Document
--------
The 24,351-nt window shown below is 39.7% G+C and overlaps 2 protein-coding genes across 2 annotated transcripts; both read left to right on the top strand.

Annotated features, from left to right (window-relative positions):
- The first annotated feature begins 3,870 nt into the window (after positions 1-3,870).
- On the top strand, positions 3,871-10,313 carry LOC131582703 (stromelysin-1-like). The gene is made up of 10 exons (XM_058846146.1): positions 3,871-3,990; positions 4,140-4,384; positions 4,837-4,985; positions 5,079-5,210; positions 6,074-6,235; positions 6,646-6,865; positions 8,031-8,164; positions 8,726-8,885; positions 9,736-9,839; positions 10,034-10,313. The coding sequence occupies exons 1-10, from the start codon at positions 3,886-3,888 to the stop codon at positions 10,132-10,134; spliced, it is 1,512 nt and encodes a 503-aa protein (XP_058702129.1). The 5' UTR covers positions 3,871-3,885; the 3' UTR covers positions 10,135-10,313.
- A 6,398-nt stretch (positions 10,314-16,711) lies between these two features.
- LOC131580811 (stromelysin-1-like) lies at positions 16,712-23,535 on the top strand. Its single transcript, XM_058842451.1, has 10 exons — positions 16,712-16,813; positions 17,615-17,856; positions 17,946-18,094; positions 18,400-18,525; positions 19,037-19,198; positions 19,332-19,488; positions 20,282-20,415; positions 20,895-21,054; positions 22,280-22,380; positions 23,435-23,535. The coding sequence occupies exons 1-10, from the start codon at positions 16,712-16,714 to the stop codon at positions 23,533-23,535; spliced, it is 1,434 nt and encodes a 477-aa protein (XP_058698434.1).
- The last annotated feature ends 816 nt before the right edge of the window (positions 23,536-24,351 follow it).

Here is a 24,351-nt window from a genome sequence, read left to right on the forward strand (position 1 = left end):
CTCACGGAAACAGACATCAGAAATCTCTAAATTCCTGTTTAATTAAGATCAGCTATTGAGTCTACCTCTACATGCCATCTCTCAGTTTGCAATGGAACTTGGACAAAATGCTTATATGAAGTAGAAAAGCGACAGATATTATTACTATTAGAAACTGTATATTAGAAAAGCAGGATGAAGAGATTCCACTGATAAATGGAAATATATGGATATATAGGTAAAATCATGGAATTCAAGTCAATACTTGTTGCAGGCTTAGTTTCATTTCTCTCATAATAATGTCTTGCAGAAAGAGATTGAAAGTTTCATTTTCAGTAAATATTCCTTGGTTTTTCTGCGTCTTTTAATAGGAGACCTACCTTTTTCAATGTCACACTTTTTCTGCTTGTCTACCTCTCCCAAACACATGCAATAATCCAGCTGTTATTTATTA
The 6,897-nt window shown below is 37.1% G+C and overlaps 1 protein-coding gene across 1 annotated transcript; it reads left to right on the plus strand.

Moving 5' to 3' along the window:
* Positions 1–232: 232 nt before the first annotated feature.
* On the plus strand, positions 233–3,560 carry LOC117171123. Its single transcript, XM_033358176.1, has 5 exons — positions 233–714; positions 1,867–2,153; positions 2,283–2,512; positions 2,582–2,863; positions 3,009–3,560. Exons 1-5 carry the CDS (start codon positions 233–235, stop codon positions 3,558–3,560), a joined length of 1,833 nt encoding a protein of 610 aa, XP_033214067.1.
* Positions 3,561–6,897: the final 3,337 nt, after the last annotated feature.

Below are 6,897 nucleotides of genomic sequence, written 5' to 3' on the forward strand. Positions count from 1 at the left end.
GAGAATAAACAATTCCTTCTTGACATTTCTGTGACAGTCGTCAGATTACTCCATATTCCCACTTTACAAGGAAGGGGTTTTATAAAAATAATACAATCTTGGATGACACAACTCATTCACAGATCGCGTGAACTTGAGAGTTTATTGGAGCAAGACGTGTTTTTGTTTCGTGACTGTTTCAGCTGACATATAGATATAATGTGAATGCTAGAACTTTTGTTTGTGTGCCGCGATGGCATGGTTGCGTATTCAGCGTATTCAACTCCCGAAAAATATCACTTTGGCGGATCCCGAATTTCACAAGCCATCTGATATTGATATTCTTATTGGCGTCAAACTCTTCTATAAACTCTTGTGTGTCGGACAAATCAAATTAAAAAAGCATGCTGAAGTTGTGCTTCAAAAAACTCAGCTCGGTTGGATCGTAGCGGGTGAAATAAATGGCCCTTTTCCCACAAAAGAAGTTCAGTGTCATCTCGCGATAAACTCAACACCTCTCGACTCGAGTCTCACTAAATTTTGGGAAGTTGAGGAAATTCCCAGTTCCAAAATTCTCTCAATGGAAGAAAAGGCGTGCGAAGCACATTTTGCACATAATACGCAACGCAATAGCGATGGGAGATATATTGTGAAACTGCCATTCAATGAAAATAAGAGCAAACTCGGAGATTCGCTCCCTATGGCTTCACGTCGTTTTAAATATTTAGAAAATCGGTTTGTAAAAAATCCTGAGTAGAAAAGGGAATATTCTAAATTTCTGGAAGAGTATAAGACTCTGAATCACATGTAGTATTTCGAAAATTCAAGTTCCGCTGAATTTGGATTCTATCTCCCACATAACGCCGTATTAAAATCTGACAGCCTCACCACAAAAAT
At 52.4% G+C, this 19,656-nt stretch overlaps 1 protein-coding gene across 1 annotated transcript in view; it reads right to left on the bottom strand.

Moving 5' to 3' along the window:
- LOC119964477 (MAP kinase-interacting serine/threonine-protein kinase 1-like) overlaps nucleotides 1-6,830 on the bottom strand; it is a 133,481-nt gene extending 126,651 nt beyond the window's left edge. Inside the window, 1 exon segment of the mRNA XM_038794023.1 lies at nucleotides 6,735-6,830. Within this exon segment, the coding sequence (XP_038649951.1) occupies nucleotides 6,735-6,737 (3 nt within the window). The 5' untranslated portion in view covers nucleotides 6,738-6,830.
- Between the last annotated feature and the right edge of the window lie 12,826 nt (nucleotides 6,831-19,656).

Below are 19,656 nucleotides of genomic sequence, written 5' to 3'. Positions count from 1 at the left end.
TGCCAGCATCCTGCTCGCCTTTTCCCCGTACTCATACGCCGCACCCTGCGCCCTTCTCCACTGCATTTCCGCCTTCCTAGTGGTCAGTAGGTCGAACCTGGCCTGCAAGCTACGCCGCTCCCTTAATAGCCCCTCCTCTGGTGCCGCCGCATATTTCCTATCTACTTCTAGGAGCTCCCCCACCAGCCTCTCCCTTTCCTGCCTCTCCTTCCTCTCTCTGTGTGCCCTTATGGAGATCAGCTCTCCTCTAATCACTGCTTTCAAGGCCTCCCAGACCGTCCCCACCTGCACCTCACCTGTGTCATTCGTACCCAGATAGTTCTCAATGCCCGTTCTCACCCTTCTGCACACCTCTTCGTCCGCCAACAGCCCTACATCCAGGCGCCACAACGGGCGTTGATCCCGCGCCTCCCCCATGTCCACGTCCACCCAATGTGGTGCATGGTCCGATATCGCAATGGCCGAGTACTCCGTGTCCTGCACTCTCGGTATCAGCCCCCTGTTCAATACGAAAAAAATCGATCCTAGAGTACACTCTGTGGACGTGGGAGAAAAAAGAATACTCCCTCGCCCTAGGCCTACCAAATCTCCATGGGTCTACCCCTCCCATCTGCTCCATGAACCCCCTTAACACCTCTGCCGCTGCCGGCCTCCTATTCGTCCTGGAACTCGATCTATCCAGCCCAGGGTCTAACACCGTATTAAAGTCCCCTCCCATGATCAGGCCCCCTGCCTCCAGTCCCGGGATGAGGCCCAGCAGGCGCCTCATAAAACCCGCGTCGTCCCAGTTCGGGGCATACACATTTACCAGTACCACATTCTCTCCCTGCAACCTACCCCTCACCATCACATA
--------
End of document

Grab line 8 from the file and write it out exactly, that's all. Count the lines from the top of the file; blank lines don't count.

Here is a 24,351-nt window from a genome sequence, read left to right on the forward strand (position 1 = left end):